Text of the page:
You could call him the King of the Chitlin' Circuit. You could call him the Godfather of Folk-Funk. You could call him the last of his kind, a blues legend who played alongside Muddy Waters and earned the respect of B.B. King, cutting his teeth with the greatest of the great in 1950s and '60s Chicago. He calls himself Bobby Rush — never just Bobby.
In this session, Peter Wolf, the former frontman of Boston's The J. Geils Band, performs songs from his new solo album, A Cure For Loneliness, released this past April. Wolf is a wise man and a music lifer. Originally from New York, he moved to Boston to study painting on a fine arts scholarship and ended up playing in a number of blues and R&B bands. He also worked as the overnight DJ at WBCN.
Luther Dickinson of the North Mississippi Allstars had an unusual childhood: He and his brother, drummer Cody Dickinson, are the sons of legendary Memphis producer and pianist Jim Dickinson, who notably played piano on The Rolling Stones' "Wild Horses." The family lived south of Memphis in the Mississippi hill country, a cultural pocket whose distinctive blues style is exemplified by the playing of Fred McDowell,
From the first note of The Marcus King Band's self-titled Fantasy Records debut, you can hear that this guy is an old soul. It might be a surprise, then, to learn that the singer and guitarist is in his early 20s. King grew up in South Carolina, where he played sideman to blues musicians and honed his formidable talent.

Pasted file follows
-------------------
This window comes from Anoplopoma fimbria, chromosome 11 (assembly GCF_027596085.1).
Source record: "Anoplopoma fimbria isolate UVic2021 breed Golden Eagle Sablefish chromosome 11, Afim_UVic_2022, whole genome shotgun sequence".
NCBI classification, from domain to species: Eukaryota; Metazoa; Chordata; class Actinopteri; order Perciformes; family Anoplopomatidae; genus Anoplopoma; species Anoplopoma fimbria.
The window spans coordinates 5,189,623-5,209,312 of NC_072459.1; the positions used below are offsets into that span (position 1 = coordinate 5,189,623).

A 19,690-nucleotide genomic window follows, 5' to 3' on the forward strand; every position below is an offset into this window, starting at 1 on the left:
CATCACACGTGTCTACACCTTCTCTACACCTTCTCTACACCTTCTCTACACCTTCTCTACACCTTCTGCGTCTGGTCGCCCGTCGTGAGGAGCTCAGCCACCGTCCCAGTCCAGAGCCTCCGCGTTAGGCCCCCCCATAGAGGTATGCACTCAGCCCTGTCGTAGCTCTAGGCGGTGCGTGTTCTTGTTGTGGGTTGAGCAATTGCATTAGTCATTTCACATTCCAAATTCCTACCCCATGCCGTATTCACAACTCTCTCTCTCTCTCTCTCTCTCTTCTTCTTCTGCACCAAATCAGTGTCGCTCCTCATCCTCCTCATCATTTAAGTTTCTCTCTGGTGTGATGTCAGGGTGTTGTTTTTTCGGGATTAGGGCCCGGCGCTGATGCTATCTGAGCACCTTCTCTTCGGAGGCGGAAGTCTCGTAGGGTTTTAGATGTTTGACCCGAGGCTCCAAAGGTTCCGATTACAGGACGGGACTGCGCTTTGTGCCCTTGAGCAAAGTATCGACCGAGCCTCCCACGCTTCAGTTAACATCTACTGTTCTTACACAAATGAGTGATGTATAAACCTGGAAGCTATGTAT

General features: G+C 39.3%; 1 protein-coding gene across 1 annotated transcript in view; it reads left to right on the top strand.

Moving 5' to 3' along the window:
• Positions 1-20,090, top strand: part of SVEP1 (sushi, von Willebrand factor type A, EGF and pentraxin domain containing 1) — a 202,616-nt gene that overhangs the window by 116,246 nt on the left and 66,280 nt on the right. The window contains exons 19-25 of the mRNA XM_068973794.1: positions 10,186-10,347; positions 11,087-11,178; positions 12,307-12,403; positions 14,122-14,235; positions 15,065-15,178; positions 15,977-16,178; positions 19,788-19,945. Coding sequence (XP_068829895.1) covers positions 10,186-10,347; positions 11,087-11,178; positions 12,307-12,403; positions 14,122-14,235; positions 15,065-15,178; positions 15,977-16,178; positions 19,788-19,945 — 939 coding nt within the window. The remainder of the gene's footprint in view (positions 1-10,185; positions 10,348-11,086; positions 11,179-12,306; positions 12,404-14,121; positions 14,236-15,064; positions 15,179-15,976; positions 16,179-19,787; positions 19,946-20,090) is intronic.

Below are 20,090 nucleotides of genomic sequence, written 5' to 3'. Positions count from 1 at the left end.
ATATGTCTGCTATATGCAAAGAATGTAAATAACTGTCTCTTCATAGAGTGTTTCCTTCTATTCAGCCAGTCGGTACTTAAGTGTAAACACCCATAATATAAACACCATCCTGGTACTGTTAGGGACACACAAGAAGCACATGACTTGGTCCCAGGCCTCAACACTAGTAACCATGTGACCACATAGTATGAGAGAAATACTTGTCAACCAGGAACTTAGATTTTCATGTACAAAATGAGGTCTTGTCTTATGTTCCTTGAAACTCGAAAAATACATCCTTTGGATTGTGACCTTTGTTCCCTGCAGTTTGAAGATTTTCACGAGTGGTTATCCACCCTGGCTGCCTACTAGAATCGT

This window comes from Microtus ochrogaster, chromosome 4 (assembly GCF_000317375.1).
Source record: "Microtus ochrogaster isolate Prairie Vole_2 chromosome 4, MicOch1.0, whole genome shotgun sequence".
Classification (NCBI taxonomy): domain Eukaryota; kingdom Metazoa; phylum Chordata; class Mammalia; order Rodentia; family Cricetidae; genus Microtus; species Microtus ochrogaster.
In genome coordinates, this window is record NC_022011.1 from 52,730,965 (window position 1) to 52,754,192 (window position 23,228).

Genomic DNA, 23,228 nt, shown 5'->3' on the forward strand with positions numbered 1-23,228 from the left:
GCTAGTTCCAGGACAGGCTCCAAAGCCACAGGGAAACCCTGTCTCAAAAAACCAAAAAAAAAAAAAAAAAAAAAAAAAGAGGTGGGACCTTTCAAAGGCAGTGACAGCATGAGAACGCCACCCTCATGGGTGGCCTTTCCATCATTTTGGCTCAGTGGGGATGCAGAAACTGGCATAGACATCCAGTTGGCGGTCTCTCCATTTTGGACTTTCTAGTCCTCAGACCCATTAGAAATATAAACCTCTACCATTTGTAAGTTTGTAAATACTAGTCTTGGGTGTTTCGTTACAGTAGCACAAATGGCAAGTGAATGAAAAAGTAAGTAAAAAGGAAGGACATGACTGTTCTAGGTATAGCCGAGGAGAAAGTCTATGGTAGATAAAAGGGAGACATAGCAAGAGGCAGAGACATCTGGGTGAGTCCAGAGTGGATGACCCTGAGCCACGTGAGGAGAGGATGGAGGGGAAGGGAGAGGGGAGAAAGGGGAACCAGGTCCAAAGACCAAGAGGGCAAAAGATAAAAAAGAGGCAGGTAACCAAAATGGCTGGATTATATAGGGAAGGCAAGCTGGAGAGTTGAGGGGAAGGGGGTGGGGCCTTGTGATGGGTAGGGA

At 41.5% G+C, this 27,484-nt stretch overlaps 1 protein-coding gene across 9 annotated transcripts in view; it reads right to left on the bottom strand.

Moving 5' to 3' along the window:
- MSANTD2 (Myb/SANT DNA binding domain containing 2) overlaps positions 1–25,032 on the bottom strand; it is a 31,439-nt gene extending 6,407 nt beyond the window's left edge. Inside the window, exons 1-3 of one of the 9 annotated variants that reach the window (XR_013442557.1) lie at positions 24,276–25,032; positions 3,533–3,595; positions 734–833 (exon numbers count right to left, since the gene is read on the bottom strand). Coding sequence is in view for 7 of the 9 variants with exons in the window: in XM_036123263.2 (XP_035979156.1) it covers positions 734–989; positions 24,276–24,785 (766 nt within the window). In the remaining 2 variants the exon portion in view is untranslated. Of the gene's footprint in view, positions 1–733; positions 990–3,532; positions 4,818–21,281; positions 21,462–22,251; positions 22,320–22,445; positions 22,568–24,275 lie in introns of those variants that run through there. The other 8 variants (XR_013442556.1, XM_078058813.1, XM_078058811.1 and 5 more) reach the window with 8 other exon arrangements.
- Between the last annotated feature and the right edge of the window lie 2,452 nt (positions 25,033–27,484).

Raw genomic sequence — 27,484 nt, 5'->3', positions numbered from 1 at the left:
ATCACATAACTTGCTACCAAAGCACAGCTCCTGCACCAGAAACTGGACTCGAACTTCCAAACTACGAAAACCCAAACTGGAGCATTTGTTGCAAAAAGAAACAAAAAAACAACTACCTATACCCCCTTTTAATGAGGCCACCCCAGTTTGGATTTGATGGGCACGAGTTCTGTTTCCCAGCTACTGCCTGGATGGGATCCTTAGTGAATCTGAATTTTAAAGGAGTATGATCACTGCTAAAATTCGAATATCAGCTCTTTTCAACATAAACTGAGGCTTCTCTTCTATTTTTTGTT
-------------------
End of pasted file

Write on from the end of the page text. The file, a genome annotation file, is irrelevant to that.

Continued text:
When harmonica ace Dustin Arbuckle met guitarist Aaron Moreland at an open mic in their hometown of Wichita, Kan., the two immediately decided that they'd better combine talents. That was in 2001, and they've been playing roadhouse blues together ever since.
Right from the beginning, Bonnie Raitt has had an ear for great songs. Over the years. she's mined the work of John Prine, Jackson Browne, John Hiatt, Paul Brady and others. When she couldn't find the right songs, she'd write them herself, and she's sung them all with a soulful delivery.
Blues singer-songwriter C.W. Stoneking is touring the U.S. for the first time this summer, but he's been well known in Australia for over 20 years. His last record, Gon' Boogaloo, even earned him a ARIA Award (the Australian equivalent of a Grammy) for Best Blues and Roots Album.
Songhoy Blues started when, displaced from their homes in the north of Mali, members Garba Touré, Oumar Touré and Aliou Touré fled Timbuktu in 2012 and traveled to Bamako, where they decided to form a band to play for fellow refugees. Songhoy Blues' instrumentation — two guitars, bass and drums —represents a younger person's take on more traditional desert-blues bands.